Digital First Impressions

Writer  /  Lisa Mitchell
Photos Provided

How often do you “meet” someone digitally before you actually meet them in person? If you’re like most people, the answer is “more often than not!” It has become standard procedure now to check out a professional’s LinkedIn profile before deciding to book an appointment, research a candidate’s social media profiles before considering them for a job interview and to “Google” someone before going on a date with them. We like to do our research, and using the Internet is our tool of choice.

What is your digital first impression saying about you?

Chances are, you haven’t put a lot of time or effort into really assessing what type of first impression you are making online, but you should. First impressions, especially those made digitally, are a PAIN: Permanent, Accurate, Immediate and Non-Verbal.

Digital first impressions matter. And in many cases, your digital first impression can mean the difference between getting the job, being accepted into your dream college program or being asked out by a person who might be perfect for you in real life.

Still not convinced that having a handle of your digital first impression is important? Let me share a story with you. A friend of mine recently had a friend whose daughter had applied to a prestigious university program. She had all the credentials, excelled in every key area and interviewed like a pro. All signs pointed to her being accepted in to the program.

But then she was declined. They were truly baffled. When asked by a friend why the girl wasn’t admitted into the program, one of the members of the admissions board had this to say: “Tell her to get all that sh*t off of her social media.”

Not representing herself appropriately and not caring for her digital first impression to ensure it conveyed her intentions properly was the difference between being accepted and missing out on an amazing opportunity.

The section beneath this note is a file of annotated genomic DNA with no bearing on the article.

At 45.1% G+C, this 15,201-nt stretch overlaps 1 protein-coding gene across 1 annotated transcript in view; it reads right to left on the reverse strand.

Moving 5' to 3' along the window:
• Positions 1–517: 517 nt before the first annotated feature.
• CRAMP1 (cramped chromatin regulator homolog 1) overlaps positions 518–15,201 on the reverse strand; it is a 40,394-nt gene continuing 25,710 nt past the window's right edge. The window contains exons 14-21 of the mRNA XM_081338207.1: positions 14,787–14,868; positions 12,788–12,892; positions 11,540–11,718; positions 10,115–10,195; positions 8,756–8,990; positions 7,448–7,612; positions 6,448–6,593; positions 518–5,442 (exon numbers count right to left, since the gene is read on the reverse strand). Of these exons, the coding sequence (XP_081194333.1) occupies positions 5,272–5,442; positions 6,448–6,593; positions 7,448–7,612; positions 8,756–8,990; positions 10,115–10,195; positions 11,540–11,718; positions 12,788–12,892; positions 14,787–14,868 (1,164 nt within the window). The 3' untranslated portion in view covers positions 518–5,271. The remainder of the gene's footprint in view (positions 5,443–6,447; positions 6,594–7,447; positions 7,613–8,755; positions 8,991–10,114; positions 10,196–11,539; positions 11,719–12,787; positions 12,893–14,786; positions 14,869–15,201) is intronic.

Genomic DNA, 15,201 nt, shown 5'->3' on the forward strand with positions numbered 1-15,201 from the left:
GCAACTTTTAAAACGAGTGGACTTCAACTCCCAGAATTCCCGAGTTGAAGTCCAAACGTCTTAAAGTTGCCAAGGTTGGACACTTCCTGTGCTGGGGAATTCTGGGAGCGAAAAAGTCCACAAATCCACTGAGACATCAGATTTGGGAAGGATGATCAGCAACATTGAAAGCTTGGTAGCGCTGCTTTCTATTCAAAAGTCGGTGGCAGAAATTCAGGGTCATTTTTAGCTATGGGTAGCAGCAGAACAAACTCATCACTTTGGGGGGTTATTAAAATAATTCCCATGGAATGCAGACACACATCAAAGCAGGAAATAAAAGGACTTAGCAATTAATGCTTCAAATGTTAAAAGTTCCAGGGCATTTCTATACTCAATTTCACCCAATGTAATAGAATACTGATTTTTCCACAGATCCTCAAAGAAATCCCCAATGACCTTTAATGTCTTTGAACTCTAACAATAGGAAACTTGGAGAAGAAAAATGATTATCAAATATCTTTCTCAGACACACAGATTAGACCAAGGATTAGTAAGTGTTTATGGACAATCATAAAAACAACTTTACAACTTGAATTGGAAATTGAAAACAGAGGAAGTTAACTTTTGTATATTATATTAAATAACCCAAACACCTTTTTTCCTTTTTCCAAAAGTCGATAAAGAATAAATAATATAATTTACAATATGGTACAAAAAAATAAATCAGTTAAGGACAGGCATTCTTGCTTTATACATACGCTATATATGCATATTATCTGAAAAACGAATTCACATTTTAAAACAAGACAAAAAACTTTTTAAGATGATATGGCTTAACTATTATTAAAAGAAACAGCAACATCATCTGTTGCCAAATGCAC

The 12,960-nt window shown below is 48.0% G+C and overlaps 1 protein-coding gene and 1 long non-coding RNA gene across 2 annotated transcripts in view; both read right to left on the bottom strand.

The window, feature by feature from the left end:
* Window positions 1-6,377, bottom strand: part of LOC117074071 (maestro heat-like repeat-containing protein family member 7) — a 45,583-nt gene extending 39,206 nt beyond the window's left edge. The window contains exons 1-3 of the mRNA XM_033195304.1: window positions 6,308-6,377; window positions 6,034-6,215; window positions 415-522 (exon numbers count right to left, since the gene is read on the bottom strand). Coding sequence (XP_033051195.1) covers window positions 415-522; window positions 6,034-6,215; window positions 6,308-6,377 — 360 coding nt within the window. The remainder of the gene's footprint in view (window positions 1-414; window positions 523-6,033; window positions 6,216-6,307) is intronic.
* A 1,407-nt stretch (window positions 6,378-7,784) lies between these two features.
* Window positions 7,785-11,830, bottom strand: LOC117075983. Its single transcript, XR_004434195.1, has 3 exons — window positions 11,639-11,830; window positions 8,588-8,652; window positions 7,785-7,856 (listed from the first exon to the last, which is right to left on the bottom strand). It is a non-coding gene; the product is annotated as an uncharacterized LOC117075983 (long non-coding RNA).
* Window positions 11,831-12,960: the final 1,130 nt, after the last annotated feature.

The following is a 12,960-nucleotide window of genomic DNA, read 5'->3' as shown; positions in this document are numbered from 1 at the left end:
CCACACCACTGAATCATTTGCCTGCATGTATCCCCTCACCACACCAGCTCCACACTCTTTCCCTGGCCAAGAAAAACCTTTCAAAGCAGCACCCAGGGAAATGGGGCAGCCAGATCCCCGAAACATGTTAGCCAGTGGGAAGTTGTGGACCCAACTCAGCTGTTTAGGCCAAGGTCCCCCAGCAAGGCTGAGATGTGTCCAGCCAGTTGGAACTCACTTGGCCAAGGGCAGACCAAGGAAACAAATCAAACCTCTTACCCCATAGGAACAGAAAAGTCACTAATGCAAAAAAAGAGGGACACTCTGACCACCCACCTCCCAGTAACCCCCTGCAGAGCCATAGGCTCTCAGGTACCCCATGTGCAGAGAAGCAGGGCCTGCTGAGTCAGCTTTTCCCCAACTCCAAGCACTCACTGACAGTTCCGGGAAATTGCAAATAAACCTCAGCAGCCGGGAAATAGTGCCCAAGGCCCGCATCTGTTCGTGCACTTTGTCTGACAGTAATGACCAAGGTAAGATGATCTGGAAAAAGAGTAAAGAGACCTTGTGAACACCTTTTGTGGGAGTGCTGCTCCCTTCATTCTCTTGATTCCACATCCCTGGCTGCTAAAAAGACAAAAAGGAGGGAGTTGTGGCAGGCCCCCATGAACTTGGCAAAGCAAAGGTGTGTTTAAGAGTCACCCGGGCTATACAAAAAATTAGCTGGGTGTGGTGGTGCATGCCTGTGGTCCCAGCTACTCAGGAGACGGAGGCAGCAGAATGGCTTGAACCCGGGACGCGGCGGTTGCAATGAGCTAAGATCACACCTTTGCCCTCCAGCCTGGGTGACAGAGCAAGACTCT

Don’t let this be you.

So how do you take control of your digital first impression and make sure that people who are meeting you for the first time digitally are getting a true, authentic representation of who you are? The best way is to take a comprehensive digital asset inventory.

A digital asset inventory is a great way for you to take a detailed look at each item that represents you online and to evaluate it for its current strengths and shortcomings, for things that should be changed and for ways it might be enhanced to better represent your intentions and capabilities.

Begin by making a list of each digital asset that is currently used to represent you online. Digital assets include: social media profiles (Facebook, Twitter, LinkedIn, Google +, etc.), pictures, logos, videos, websites, head shots, brochures, marketing materials and any other item that helps to convey your digital brand.

Next, quickly list the first three words that come to mind to describe your first impression with each of those assets. Are the words that came to mind the same words you would hope to have someone think of when they meet you online? If not, it’s time to make some changes!

For instance, if you would want a potential client who found your profile on LinkedIn to immediately think of you as credible, trustworthy and professional, you would need to have a professional headshot of you looking straight forward into the camera and would want to make sure you have a genuine smile on your face to show warmth and openness.

If you have a picture of you with a smirk (or half smile) and are angled away from the camera, the impression you give is that you are addressing them with contempt and are blocking or distancing yourself from them or perhaps being deceptive. Definitely not the vibe that you would want a potential client to pick up from your profile!

And please, leave the “girls night out” or fishing trip pictures for your Facebook timeline. Those pictures don’t belong as your profile picture on a professional site.

You would then work your way through each of your digital assets, evaluating each one in a similar manner. Once you know what specific digital assets aren’t making the first impression you would like it to, you can work through updating each one by removing the components that don’t convey you authentically and adding the photos, videos and content that will more accurately represent you and make a first impression you can be proud of.

If you are interested in learning more about how to evaluate and improve your digital first impression, I’d love to help. I’m a Certified Body Language Trainer and Non-Verbal skills expert, and I love helping people master their first impressions, increase their influence and communicate with confidence. You can reach me at

lisa@powerbodylanguage.com or on Twitter @powernonverbals.